This site uses cookies. By continuing to use this site you agree to our use of cookies. To find out more, see our Privacy and Cookies policy.
Skip to the content

Share this

Free weekly newswire

Sign up to receive all our latest news direct to your inbox.

Physics on film

100 Second Science Your scientific questions answered simply by specialists in less than 100 seconds.

Watch now

Bright Recruits

At all stages of your career – whether you're an undergraduate, graduate, researcher or industry professional – brightrecruits.com can help find the job for you.

Find your perfect job

Physics connect

Are you looking for a supplier? Physics Connect lists thousands of scientific companies, businesses, non-profit organizations, institutions and experts worldwide.

Start your search today

Blog

The February 2017 issue of Physics World is now out

PWFeb17cover-500-ruleBy Matin Durrani

It’s time to check out the February issue of Physics World magazine, where our cover story looks at the physicists studying how dinosaurs moved. The issue is now live in the Physics World app for mobile and desktop, and you can also read the article on physicsworld.com here.

There’s also a great feature about whether supersolids could be making a comeback, while science writer Brian Clegg explains why anticipating people’s questions is the secret to good science communication.

Elsewhere in the new issue, check out why Jules Verne was spot-on with the physics of drones and meet the man who’s been the driving force behind statistical physics meetings.

If you’re a member of the Institute of Physics (IOP), you can now enjoy immediate access to the new issue with the digital edition of the magazine in your web browser or on any iOS or Android mobile device (just download the Physics World app from the App Store or Google Play). If you’re not yet in the IOP, you can join as an IOPimember for just £15, €20 or $25 a year to get full access to Physics World digital.

For the record, here’s a run-down of what else is in the issue.

Uncertainty for science under Trump – As Donald Trump is inaugurated as the 45th president of the United States, scientists remain unsure about what to expect from his administration, as Peter Gwynne reports

China forges ahead in space science – Scientists in China have drawn up a wishlist of next-generation space-science missions, but they will still need government backing to go ahead. Ling Xin reports

Shaping your career – Our new careers guide is a great way for physics graduates to explore their options

Joel’s conference – Robert P Crease attends a meeting that’s extraordinary for its diversity, longevity, impact and, above all, the character of its organizer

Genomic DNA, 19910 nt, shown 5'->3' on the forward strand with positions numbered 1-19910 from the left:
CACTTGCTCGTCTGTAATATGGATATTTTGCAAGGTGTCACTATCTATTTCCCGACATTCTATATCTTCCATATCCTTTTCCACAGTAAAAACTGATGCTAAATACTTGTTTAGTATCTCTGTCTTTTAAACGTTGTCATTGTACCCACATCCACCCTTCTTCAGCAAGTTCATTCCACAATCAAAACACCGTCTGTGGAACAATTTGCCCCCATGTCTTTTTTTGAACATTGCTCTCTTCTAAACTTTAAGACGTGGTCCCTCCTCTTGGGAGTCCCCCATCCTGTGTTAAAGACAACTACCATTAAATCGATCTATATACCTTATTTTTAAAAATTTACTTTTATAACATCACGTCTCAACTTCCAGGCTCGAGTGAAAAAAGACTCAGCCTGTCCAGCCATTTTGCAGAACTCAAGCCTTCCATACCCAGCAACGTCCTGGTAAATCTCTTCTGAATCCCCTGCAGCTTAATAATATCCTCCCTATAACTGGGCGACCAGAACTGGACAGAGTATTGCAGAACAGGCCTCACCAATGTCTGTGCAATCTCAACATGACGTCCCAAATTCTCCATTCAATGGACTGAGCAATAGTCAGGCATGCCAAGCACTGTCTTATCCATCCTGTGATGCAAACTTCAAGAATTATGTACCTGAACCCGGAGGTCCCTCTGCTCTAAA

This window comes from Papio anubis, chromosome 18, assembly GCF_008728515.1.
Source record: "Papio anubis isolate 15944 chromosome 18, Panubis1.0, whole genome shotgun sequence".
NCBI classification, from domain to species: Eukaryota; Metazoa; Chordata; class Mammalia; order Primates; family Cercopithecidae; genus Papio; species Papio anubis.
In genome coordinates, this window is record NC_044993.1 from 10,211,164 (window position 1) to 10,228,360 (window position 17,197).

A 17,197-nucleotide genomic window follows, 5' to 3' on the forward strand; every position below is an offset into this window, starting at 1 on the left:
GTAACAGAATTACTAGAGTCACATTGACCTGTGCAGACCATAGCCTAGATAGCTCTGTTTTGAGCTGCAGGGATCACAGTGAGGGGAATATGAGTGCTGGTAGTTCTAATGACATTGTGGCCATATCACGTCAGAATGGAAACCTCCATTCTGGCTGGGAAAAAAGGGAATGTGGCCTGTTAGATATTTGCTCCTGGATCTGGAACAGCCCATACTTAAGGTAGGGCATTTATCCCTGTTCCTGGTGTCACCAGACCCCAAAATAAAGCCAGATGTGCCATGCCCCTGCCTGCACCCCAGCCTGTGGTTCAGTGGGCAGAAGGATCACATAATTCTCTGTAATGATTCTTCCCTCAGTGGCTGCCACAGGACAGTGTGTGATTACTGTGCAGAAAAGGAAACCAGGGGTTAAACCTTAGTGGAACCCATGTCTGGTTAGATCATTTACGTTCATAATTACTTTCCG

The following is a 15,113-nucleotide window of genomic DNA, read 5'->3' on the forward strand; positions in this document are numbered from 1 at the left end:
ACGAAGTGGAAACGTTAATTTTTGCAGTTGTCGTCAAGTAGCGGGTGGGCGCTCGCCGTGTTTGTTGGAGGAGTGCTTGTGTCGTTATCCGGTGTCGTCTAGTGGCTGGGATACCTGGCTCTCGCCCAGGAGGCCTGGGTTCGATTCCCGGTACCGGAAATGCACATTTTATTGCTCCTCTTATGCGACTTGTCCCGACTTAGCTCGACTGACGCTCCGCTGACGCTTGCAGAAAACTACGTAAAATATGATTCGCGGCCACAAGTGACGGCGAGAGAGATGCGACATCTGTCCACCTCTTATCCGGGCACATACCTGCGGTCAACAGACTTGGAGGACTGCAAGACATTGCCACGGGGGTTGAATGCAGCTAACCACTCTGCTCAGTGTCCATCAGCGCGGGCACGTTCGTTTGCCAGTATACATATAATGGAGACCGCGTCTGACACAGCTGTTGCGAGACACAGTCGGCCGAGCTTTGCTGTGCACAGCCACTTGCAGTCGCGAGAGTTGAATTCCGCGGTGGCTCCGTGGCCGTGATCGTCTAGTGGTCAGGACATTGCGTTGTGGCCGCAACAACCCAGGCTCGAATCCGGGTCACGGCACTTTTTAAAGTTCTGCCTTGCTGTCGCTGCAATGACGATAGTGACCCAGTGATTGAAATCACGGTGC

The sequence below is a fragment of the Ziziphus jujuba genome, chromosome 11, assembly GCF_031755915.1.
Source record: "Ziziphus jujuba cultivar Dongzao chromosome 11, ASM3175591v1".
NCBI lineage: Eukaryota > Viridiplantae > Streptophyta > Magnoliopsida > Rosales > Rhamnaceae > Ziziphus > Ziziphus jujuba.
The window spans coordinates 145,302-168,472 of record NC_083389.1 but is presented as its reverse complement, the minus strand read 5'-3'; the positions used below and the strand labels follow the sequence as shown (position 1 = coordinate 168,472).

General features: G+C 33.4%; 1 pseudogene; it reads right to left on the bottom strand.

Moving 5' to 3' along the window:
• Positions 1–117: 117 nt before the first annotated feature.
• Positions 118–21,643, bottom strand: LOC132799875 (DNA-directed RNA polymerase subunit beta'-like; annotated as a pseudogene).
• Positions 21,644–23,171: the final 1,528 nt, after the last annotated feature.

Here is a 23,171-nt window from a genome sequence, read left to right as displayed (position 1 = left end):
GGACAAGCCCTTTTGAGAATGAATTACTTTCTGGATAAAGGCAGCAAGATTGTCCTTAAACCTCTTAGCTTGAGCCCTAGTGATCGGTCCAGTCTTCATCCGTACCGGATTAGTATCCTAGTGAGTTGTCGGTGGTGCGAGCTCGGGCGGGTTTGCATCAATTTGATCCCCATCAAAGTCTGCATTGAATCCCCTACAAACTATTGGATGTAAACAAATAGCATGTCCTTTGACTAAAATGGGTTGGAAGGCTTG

Figuring out a handshake – How can we fix the replication crisis in science? Bruce
Knuteson offers a solution

Deducing how dinosaurs moved –  How did dinosaurs dash and their cousins the pterosaurs take flight? Physics-based modelling is helping to solve these mysteries of movement, as Matthew R Francis reports

The return of supersolids –Following a false alarm in 2004, two groups report what could be the first observation of supersolids, a theoretically predicted state of matter that is both a superfluid and a solid at the same time, as Stephen Ornes reports

Speaking a different language – Good science communication is not just about explaining your work. As Brian Clegg argues, it’s about being able to put yourself in a non-scientist’s shoes to anticipate the kind of questions they will want to have answered

The many faces of Marconi – Elizabeth Bruton reviews Marconi: the Man Who Networked the World by Marc Raboy

A tour de force of the cosmos – Lionel London reviews Mapping the Heavens: the Radical Scientific Ideas That Reveal the Cosmos by Priyamvada Natarajan

Spin-out success –David Taylor reflects on the lessons learned in founding spinout
firms based on magnetic resonance imaging technology

Once a physicist – Owen Byrne is the founder of Donard Bikes, which produces hand-made carbon-fibre bicycles

Vernian flying machines – Michael Huber on Jules Verne’s dreams

This entry was posted in General and tagged , , , , . Bookmark the permalink.
View all posts by this author  | View this author's profile

Comments are closed.

Guidelines

  • Comments should be relevant to the article and not be used to promote your own work, products or services.
  • Please keep your comments brief (we recommend a maximum of 250 words).
  • We reserve the right to remove excessively long, inappropriate or offensive entries.

Show/hide formatting guidelines

Tag Description Example Output
<a> Hyperlink <a href="http://www.google.com">google</a> google
<abbr> Abbreviation <abbr title="World Health Organisation" >WHO</abbr> WHO
<acronym> Acronym <acronym title="as soon as possible">ASAP</acronym> ASAP
<b> Bold <b>Some text</b> Some text
<blockquote> Quoted from another source <blockquote cite="http://iop.org/">IOP</blockquote>
IOP
<cite> Cite <cite>Diagram 1</cite> Diagram 1
<del> Deleted text From this line<del datetime="2012-12-17"> this text was deleted</del> From this line this text was deleted
<em> Emphasized text In this line<em> this text was emphasised</em> In this line this text was emphasised
<i> Italic <i>Some text</i> Some text
<q> Quotation WWF goal is to build a future <q cite="http://www.worldwildlife.org/who/index.html">
where people live in harmony with nature and animals</q>
WWF goal is to build a future
where people live in harmony with nature and animals
<strike> Strike text <strike>Some text</strike> Some text
<strong> Stronger emphasis of text <strong>Some text</strong> Some text